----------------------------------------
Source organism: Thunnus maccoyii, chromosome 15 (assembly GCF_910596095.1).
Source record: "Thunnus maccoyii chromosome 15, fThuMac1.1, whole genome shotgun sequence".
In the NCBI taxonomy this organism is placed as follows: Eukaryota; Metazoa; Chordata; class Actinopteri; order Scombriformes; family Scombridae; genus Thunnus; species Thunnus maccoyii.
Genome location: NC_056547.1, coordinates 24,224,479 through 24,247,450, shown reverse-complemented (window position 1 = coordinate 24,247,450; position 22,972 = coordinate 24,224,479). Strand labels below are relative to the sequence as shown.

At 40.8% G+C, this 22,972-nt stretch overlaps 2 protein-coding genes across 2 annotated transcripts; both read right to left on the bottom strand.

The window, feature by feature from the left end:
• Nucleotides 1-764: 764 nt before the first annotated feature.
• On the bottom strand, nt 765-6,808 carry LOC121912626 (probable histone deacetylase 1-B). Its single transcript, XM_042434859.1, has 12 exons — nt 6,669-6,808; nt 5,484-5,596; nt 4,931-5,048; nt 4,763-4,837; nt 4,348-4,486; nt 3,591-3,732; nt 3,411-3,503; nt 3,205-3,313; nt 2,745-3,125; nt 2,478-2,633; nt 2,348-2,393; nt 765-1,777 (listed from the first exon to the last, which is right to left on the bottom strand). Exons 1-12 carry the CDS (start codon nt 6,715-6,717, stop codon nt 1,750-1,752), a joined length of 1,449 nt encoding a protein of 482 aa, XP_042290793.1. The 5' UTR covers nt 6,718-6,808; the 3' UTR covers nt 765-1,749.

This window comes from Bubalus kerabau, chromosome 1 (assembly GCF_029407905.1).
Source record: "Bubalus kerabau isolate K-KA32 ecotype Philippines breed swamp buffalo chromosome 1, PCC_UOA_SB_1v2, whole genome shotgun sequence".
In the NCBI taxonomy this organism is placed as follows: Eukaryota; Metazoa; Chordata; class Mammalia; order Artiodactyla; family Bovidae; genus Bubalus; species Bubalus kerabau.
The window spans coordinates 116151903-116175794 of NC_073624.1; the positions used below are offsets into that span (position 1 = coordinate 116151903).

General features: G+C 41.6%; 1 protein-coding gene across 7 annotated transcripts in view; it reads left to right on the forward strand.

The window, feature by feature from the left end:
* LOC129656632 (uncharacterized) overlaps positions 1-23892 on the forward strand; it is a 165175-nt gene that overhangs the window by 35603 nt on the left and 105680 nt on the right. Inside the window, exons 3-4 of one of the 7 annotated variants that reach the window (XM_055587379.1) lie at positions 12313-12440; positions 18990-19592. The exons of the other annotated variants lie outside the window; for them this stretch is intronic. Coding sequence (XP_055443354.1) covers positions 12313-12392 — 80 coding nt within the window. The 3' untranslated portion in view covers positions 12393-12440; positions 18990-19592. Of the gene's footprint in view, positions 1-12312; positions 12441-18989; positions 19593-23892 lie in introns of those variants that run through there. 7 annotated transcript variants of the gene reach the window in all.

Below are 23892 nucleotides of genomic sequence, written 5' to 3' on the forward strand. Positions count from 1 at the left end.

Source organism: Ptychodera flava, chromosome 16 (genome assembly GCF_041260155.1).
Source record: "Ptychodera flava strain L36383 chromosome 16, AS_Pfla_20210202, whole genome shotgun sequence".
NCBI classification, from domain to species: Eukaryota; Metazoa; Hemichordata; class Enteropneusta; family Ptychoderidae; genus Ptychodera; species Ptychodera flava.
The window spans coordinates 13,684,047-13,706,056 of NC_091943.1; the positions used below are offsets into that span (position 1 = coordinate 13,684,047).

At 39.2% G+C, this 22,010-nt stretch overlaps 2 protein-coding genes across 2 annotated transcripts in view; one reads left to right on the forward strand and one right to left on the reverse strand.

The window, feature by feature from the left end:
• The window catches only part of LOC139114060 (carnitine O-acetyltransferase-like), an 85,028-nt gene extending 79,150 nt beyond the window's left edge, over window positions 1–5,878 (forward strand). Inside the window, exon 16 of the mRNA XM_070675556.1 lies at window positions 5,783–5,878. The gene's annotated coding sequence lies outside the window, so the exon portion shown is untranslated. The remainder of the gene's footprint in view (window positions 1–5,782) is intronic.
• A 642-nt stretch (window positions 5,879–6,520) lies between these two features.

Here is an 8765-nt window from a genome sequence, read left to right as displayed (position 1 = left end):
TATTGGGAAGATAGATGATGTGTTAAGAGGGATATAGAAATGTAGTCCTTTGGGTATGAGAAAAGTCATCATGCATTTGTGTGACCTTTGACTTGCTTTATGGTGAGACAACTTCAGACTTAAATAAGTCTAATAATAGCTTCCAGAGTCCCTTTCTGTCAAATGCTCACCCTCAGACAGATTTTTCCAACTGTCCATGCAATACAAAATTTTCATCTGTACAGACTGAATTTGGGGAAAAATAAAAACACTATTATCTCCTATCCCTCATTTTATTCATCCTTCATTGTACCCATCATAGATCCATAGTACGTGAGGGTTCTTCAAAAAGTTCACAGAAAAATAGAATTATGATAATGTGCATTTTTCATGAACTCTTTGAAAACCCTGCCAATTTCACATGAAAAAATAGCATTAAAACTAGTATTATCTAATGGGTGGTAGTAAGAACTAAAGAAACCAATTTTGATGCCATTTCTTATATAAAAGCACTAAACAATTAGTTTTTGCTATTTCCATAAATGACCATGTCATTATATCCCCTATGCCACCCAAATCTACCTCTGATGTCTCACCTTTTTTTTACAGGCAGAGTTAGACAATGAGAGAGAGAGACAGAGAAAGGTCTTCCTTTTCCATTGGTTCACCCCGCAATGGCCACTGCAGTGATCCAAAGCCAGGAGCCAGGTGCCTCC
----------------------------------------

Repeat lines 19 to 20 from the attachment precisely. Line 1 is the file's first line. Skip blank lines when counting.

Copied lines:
NCBI classification, from domain to species: Eukaryota; Metazoa; Hemichordata; class Enteropneusta; family Ptychoderidae; genus Ptychodera; species Ptychodera flava.
The window spans coordinates 13,684,047-13,706,056 of NC_091943.1; the positions used below are offsets into that span (position 1 = coordinate 13,684,047).